Feature and Follow

bloglovin-300x180  Feature and Follow is hosted by the bloggers at Parajunkee and Allison Can Read!  The purpose of this meme is to meet new people and gain more followers in the book blogging community.  (Click on the Bloglovin link on my sidebar or the image to your left to follow me!)

This week’s question: Back to School time! Create a reading list for the imaginary English Lit class you’ll be teaching this semester.

Speak The Absolutely True Diary of a Part-Time Indian  Aristotle and Dante Discover the Secrets of the Universe 

1. I would be pretty damn surprised if this doesn’t show up on half the lists for this week’s prompt.  If you’re a YA fan, you’ve probably read Speak and understand why it’s an incredibly important book.  If not, READ IT.  This is one of the most authentic YA novels ever.

2. A perspective that doesn’t get a lot of attention – seriously, I can’t think of any other YA books I’ve read with a Native American protagonist (no, chick from House of Night, you don’t count, go home.)  Besides that, it’s hilarious and exactly the right book to get “reluctant readers” hooked.

3. Tell your students this is “like Mean Girls but real.”  Ask them to relate certain chapters or scenes to their own experiences and write about it.  Someone might cry.  Oh my god, I’d be a terrible teacher.  I do think that Some Girls Are would get students thinking, though.

4. Aristole and Dante is an absolutely perfect novel.  Ari is an incredibly relatable narrator and it’s not hard at all to put yourself in his shoes, whatever your own race or sexual orientation is.  You might not get every homophobic student in the classroom to reconsider their ideas, but if it changes even one person’s view, it’s still worth it, in my opinion.

5.  Yes, it’s manga.  Yes, it’s still absolutely worth teaching.  I was torn between this and Ai Yazawa’s Nana, both of which I consider absolute masterpieces of the medium, but there’s a lot of stuff in that series that would be considered objectionable for high schoolers (even more than the other books on this list, haha.)  The comedy and action in this would make it a hell of a lot of fun for students, but the story goes some very dark and serious places.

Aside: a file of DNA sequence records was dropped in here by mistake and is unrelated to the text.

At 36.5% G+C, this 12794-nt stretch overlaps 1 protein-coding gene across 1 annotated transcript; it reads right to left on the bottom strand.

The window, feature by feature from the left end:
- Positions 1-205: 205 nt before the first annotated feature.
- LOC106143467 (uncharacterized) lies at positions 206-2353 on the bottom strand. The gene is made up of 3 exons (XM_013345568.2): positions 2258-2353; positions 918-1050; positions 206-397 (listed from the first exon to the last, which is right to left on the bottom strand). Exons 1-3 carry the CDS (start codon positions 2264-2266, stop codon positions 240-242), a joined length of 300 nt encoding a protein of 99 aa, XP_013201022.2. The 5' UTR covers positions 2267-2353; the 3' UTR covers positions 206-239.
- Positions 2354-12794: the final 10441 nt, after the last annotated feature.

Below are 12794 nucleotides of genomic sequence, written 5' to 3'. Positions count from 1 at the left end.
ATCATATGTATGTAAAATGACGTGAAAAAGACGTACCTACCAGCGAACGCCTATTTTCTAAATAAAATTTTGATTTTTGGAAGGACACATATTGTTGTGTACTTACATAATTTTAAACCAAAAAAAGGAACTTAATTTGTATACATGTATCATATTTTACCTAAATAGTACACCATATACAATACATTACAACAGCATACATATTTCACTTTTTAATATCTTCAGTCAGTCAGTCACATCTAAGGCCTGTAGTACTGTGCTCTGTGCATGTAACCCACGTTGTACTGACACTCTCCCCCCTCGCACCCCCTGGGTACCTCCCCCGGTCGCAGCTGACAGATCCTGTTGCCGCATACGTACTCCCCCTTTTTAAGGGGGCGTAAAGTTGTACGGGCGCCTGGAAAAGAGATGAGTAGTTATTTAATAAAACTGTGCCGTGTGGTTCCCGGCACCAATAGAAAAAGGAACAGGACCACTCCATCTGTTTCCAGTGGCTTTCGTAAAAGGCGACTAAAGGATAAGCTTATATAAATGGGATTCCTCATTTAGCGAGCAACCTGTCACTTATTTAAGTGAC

16 thoughts on “Feature and Follow

    • FMA is SO GOOD and SO WORTH READING. And I think the entire series is out in English now, so it’s a good time to start! *eyebrow waggle*

      I’ve only read the first ten or so volumes of Nana but it’s amazing. Paradise Kiss from the same author is really good, as well, and it’s only like… five volumes, iirc.

  1. Hahaha, I love that you told “Zoey Redbird” to go home. She deserves that and is THE WORST. Honestly, portrayals of ethnic characters that are that over the top are almost worse than just not having ethnic characters at all.

    Hell yes, Fullmetal. Manga is the best, and that one is epic and wonderful and I love it.

    • Zoey is THE WORST. Like, I guess I kind of appreciate the attempt at diversity, but ALL of the “look how DIVERSE AND PROGRESSIVE WE ARE” stuff in those books was soooo gross. Also the ~mystical Native American~ stereotype stuff needs to go. If the Casts had done ANY research you’d think they would have known that…

      (How cool would it be if you made FMA a year long reading project for a class and had volume 15 (the Ishval war flashback) coincide with one of the (imo, boring) many war books that usually end up being HS required reading? Would have made some of those a lot less dull for me…)

  2. A Very interesting List of books, I’ve read Speak and The Absolutely True Diary of a Part-time Indian,but the rest of your selections also look very interesting. Love seeing manga taught in classes as well.

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